1) "Yes and!": Basically, this is a fancy way of saying "deny nothing, accept everything as truth."Players, or actors, agree to a basic situation and setup, which can be planned beforehand. This is the most basic convention of both improv itself and Impractical Jokers. For example, in one game, a joker's task is to get a person on the street to agree that they have met the joker before. Off to the side, the other jokers hold up cue cards with absurd, embarrassing details on them, such as "I farted at the dinner party in Copenhagen," or "I ate a live squid at Al Roker's Christmas party." (Yes, those are actually from the show). Another game has a joker holding a bullhorn that is controlled by the other jokers, thus having no control over what words come out. In both cases (and many others on the show), the players must accept and build upon the reality given to them, no matter how embarrassing, outlandish, or potentially risky.
So, how well do the Impractical Jokers incorporate these rules into their show, if at all? Let's look at them one-by-one.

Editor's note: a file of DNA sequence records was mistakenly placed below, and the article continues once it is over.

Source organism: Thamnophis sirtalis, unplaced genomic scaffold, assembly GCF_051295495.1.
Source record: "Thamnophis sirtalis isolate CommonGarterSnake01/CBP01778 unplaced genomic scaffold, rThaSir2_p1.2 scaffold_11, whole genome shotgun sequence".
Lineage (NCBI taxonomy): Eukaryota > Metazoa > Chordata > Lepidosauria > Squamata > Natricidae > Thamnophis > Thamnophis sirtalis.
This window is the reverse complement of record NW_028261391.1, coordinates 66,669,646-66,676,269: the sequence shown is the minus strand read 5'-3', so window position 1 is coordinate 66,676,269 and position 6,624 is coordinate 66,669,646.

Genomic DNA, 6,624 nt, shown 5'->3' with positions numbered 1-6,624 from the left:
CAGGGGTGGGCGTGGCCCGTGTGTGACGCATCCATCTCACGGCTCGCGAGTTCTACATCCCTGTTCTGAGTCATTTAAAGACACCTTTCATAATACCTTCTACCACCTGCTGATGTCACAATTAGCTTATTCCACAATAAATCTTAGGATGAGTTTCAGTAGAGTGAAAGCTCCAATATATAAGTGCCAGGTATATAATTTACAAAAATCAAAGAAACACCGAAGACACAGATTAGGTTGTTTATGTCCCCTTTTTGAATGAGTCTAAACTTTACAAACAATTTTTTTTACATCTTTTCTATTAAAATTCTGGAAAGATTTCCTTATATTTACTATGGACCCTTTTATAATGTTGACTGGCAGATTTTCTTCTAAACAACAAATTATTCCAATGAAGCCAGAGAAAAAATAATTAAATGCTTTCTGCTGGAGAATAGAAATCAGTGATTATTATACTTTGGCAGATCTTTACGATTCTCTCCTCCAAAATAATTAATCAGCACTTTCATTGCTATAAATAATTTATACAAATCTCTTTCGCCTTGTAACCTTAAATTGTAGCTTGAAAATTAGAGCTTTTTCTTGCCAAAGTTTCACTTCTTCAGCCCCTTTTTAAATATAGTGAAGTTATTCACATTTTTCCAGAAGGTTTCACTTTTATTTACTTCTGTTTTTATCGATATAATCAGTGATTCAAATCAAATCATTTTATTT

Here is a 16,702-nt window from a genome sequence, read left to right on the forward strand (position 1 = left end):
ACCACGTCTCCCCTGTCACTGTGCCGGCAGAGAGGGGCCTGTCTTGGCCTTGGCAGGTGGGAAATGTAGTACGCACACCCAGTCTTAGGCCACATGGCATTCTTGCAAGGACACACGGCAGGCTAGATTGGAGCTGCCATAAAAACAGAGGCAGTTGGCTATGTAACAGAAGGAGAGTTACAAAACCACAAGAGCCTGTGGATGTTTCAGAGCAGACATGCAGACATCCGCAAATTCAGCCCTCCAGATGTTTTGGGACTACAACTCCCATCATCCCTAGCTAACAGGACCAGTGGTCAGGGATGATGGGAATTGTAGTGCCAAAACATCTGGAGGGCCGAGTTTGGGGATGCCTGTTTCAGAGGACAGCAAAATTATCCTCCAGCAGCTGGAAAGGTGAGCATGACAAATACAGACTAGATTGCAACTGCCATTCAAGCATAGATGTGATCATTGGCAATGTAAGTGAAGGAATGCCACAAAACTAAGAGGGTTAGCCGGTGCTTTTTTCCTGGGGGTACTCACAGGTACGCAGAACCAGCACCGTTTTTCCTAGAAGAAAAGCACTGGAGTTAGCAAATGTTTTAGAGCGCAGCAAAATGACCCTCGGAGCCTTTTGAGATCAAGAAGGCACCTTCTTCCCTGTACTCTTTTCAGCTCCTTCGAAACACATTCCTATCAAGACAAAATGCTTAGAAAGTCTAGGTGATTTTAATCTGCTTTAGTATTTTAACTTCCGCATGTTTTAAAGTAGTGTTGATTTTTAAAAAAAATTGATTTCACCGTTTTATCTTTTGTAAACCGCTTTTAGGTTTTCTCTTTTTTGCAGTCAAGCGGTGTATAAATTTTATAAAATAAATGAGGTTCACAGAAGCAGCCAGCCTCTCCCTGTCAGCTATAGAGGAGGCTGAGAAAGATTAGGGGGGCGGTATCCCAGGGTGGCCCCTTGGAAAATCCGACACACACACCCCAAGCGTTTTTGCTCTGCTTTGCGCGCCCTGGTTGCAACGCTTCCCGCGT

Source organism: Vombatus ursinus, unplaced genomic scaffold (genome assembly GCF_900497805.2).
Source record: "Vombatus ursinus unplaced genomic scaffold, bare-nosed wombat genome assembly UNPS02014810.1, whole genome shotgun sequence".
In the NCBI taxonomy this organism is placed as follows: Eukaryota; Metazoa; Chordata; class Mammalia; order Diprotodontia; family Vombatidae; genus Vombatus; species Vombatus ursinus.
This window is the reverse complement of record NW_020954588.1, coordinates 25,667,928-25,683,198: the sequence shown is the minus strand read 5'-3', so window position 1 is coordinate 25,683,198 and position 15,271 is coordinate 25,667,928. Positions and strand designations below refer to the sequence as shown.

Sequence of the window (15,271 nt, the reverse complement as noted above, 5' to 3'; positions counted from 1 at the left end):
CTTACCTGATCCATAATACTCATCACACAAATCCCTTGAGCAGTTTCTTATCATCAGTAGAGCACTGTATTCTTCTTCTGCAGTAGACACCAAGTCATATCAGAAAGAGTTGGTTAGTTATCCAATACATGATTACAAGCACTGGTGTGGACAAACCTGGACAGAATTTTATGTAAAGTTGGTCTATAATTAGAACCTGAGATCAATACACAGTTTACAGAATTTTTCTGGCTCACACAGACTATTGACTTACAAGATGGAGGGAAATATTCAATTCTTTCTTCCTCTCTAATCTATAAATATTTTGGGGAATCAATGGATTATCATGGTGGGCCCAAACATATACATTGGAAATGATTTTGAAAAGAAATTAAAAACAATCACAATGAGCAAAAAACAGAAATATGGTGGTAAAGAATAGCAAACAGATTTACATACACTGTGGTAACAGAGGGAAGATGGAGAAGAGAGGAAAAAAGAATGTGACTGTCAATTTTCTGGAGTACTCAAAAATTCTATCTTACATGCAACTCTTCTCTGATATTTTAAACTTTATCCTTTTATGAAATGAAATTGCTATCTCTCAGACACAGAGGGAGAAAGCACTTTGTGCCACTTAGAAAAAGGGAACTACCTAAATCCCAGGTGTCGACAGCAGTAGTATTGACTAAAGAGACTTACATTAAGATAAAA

There was a time I would have vehemently denied ever watching something that appeared on TruTV. It's primarily a trash channel--one of the many reasons I ditched traditional cable. However, a couple of years ago, my husband introduced me to a show he had recently gotten addicted to, Impractical Jokers. The premise of the show is expressed fairly succinctly in the tagline, which describes the comedians in the show as "four lifelong friends who compete to embarrass each other. The men are Sal, Q, Joe, and Murray, who are also members of the improv group, The Tenderloins. They have taken the hidden camera prank formula and added a competitive edge. The segments are presented as challenges in which one (or more) "joker" instructs another to engage in behaviors ranging from the socially deviant to the borderline tasteless. The bystanders become unwitting participants--sometimes victims. The likeability and genuine friendship of the "jokers" (which I was privileged enough to witness in person when I caught a leg of their onstage tour), along with the creativity and absurdity of the pranks, makes for the kind of laughter that can leave you sore, in a good way.